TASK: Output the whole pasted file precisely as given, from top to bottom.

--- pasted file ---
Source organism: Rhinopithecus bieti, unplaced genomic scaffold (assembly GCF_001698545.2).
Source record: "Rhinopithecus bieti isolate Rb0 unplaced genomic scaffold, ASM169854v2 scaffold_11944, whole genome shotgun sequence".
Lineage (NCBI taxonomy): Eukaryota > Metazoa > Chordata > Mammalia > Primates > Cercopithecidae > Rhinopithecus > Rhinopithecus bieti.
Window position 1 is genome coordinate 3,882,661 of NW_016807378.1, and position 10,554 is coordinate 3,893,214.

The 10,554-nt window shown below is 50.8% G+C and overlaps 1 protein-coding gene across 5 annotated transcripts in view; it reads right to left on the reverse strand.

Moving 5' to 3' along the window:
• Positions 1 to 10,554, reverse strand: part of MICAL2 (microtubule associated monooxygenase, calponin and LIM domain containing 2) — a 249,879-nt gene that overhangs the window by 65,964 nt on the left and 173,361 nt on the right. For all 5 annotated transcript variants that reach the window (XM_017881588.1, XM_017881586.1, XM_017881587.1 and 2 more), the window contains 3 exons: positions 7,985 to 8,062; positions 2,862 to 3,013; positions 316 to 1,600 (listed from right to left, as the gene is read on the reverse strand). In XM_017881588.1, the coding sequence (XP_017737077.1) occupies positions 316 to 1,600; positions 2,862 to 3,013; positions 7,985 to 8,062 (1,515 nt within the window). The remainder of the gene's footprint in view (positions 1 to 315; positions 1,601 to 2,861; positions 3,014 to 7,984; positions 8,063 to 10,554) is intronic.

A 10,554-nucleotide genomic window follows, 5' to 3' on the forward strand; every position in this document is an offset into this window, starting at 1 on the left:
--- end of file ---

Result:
Source organism: Rhinopithecus bieti, unplaced genomic scaffold (assembly GCF_001698545.2).
Source record: "Rhinopithecus bieti isolate Rb0 unplaced genomic scaffold, ASM169854v2 scaffold_11944, whole genome shotgun sequence".
Lineage (NCBI taxonomy): Eukaryota > Metazoa > Chordata > Mammalia > Primates > Cercopithecidae > Rhinopithecus > Rhinopithecus bieti.
Window position 1 is genome coordinate 3,882,661 of NW_016807378.1, and position 10,554 is coordinate 3,893,214.

The 10,554-nt window shown below is 50.8% G+C and overlaps 1 protein-coding gene across 5 annotated transcripts in view; it reads right to left on the reverse strand.

Moving 5' to 3' along the window:
• Positions 1 to 10,554, reverse strand: part of MICAL2 (microtubule associated monooxygenase, calponin and LIM domain containing 2) — a 249,879-nt gene that overhangs the window by 65,964 nt on the left and 173,361 nt on the right. For all 5 annotated transcript variants that reach the window (XM_017881588.1, XM_017881586.1, XM_017881587.1 and 2 more), the window contains 3 exons: positions 7,985 to 8,062; positions 2,862 to 3,013; positions 316 to 1,600 (listed from right to left, as the gene is read on the reverse strand). In XM_017881588.1, the coding sequence (XP_017737077.1) occupies positions 316 to 1,600; positions 2,862 to 3,013; positions 7,985 to 8,062 (1,515 nt within the window). The remainder of the gene's footprint in view (positions 1 to 315; positions 1,601 to 2,861; positions 3,014 to 7,984; positions 8,063 to 10,554) is intronic.

A 10,554-nucleotide genomic window follows, 5' to 3' on the forward strand; every position in this document is an offset into this window, starting at 1 on the left: